Q. I’m a guy, and it’s time for some serious wardrobe replenishment. What are some must-haves I should shop for? I need party/dining/date clothes.
A. You’ll get away with a blazer and jeans in almost any setting…Alternately, ditch the blazer in favor of a track jacket, hoodie, or… cardigan swe1ater… pants-wise, save your slacks for work. Dark-rinse jeans are more casual but still versatile…finally, sneakers will work just about everywhere. (Suzzanne D’Amato, Washington Post, October 29, 2006)
“Dressing is a social contract; dressing poorly, a social disease.” (GQ, Adam Sachs, page 124, July 2000)
It is more important to be a gentleman than to look like one. And, Oscar Wilde and hordes of dandies aside, a real man does not spend an excessive amount of time, thought, or money on his appearance. Nonetheless, pride is at the heart of manliness, and gentleman takes a reasonable degree of pride in their appearance. (It's critical to realize the difference between pride and vanity – see our recommended reading list, especially “Pride and Prejudice” and “The Fountainhead.”)
The fundamental requirement of appearance is to be clean and neat. Clothing should be functional and stylish, although aiming for cutting edge style is an invitation to looking foolish. As in all things, be yourself, but your best self. You can’t look good in clothes that don’t fit properly. Dress your age; a 50 year old man looks foolish dressed like a 20 year old, and vice versa, although in America the overwhelming tendency seems to be for middle aged men to dress like adolescents.
Although America is a youth oriented society, this doesn’t mean that you need to keep dressing like a kid; in particular, get rid of that tired baseball cap, and under NO circumstances, wear it backwards. This is a custom that began with black rappers. When imitating such styles, it’s important to ask yourself a few questions: Are you black? Do you make your living glorifying violence and misogyny? Do you often try to maim or kill your business competitors? If the answer to these questions is no, then you have no call to dress like a rap star. Eminem actually has some cool songs, but he needs to pull his pants up.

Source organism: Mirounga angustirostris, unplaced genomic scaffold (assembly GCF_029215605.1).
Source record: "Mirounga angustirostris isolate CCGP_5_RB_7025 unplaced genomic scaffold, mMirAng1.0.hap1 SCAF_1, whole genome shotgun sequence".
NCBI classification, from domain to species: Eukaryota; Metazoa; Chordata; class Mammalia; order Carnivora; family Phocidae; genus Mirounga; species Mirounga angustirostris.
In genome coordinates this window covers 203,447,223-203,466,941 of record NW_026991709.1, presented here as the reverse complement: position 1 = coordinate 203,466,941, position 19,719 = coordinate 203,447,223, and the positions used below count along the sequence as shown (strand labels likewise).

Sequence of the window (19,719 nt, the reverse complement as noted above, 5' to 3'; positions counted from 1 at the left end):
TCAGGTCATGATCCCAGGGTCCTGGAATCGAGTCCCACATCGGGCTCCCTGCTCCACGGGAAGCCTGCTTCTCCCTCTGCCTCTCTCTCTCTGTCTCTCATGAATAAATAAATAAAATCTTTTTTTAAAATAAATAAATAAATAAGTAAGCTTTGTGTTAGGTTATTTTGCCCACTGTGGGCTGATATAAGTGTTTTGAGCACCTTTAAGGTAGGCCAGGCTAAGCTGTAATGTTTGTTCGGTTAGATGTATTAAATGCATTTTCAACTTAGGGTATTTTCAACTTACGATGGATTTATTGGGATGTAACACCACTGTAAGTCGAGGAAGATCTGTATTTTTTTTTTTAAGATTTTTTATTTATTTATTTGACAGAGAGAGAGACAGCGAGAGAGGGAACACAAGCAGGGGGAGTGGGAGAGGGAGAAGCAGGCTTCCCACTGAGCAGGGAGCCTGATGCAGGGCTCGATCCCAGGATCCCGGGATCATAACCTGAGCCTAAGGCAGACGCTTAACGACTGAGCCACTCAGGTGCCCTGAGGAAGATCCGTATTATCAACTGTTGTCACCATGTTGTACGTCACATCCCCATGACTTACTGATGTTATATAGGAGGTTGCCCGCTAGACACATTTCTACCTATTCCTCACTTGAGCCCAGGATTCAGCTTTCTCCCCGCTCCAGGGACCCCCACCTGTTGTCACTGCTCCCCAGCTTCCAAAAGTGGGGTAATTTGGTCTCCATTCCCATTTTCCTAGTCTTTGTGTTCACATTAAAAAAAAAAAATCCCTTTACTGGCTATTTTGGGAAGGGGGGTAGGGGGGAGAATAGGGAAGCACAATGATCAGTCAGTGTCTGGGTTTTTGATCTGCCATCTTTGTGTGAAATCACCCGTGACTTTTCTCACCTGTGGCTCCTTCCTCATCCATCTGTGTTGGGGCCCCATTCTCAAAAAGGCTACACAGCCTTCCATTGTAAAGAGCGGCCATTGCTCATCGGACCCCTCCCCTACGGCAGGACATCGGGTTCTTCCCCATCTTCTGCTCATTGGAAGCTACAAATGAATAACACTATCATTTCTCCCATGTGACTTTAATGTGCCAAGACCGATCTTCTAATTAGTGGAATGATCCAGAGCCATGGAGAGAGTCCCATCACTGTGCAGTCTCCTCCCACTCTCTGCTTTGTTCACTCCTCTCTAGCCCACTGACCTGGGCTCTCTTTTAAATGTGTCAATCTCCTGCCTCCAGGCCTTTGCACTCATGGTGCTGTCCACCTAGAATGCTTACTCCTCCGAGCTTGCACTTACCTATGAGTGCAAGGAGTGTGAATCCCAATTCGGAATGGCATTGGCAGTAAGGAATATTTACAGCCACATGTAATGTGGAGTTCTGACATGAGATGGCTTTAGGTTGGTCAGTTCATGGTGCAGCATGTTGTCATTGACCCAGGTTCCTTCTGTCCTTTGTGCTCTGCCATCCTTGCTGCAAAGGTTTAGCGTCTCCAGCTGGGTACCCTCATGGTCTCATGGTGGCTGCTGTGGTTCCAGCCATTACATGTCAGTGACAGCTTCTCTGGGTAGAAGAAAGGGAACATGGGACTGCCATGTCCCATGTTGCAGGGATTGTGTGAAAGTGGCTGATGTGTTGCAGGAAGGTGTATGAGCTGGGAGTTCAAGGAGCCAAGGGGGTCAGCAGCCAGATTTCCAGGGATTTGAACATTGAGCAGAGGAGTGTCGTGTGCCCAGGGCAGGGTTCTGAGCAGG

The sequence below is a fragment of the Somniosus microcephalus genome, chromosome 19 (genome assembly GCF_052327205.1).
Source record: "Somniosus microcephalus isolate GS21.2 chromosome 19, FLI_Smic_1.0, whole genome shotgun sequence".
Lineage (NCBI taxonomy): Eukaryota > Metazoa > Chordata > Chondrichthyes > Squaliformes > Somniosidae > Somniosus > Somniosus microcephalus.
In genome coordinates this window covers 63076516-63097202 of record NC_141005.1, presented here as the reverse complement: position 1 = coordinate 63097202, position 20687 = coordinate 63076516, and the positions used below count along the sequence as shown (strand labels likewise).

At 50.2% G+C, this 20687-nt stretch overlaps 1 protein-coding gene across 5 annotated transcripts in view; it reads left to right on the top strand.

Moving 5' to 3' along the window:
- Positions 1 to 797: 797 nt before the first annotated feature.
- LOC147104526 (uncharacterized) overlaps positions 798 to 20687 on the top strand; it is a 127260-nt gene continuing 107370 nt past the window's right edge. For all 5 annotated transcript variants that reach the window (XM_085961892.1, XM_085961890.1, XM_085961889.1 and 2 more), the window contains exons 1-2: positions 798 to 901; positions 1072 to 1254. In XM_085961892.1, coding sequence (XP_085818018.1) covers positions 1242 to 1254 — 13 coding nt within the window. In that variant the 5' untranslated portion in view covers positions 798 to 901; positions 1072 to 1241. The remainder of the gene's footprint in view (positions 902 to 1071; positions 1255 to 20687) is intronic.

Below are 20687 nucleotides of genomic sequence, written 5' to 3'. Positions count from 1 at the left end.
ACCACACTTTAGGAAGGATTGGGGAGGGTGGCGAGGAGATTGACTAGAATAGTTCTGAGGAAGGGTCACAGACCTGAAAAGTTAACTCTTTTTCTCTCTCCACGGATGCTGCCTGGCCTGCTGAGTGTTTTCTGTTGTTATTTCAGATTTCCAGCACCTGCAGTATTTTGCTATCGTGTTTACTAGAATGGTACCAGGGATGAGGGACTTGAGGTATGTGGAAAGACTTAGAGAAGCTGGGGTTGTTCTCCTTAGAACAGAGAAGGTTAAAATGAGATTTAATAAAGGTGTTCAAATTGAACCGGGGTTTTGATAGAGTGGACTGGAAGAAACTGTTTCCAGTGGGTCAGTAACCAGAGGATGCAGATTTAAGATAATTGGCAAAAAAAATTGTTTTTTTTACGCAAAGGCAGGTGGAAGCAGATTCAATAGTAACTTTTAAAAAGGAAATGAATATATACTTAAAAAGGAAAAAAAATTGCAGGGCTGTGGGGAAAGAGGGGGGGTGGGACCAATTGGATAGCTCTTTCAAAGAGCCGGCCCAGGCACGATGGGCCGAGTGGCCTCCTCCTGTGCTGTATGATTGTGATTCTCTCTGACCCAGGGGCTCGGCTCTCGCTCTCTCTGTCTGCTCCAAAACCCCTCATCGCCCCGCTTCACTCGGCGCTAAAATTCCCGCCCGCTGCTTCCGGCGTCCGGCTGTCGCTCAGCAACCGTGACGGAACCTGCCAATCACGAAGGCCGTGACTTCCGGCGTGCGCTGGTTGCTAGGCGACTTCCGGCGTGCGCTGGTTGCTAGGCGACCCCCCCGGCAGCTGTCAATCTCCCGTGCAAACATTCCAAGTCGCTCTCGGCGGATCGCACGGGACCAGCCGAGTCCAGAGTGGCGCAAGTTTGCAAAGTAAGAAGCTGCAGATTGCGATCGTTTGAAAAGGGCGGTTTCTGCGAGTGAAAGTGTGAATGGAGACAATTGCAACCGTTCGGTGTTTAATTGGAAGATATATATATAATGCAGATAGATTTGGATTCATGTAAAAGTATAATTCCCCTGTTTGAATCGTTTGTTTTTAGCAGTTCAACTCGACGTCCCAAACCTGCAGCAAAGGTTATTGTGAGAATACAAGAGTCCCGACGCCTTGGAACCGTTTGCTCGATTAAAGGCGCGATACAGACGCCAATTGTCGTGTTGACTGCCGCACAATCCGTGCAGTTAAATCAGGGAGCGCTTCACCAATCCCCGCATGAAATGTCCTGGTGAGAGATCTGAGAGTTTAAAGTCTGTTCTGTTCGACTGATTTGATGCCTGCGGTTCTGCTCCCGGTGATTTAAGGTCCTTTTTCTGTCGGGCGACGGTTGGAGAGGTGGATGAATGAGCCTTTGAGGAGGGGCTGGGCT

The best time to be wearing a baseball cap is if you’re playing baseball. It is also acceptable while mowing the lawn or working out. Under no circumstance is it acceptable to wear any sort of hat while eating, and generally speaking, hats should be removed while indoors.
The key principle to keep in mind here is that a gentleman never tries to appear to be something he is not. If you’re 50, glory in your hard won experience, leaving the superficial things of youth for the young. The more important things of youth - physical fitness, ambition, lust – these you can try to retain. But you’re not in college anymore, and there is nothing good about looking like you are. Dress like a fit stylish 50 year old man, not like a kid.
Men of all ages look good in a well tailored suit, with a nice shirt and tie. A gentleman may dress casually, as appropriate to the occasion, but never looks like a slob, even in his own home. Contrary to Hollywood example, it's okay to make an effort to look presentable; nice slacks rather than jeans, a tie when appropriate, a sports jacket is often nice. The current Hollywood ethos is that the higher you are on the food chain, the less of an effort you need to “dress up”. The current thinking is only that “servants” of one type or another need to wear a suit and tie, while those at the top are free to express their superiority by looking as sloppy as possible. In this regard, its instructive to compare the look of modern movies stars off-the-job with current stars at leisure; the latter could easily be mistaken for homeless or destitute. Or, for an even more jarring comparison, find a picture of those poor souls waiting in food lines during the depression. As sad as they may be, the men are all wearing hats, and most of them coats and ties. The sad truth is that an unemployed man from the 1930s is typically better dressed than a millionaire from the early 21st century.
You don’t need to model your look after anyone; not a movie star, certainly not an athlete, not the pictures from a magazine. Appreciate the craft of nicely made articles of clothing, wear them in a way that makes you feel confident and, as always, aim to be your best self, rather than someone else.
We men have dragged our juvenile getups into maturity, our sneakers and T-shirts and jeans and baseball caps. There was a time when the costume worn by a child and an adult were pretty much distinct. That time is over.
"I'm 47 years old," designer Domenico Dolce of Dolce and Gabbana says, "I want to dress like a man, not a boy."
A man's style is best judged by what he wears when no one's looking. Even if you're just reading the paper alone on a Saturday morning, it makes a difference.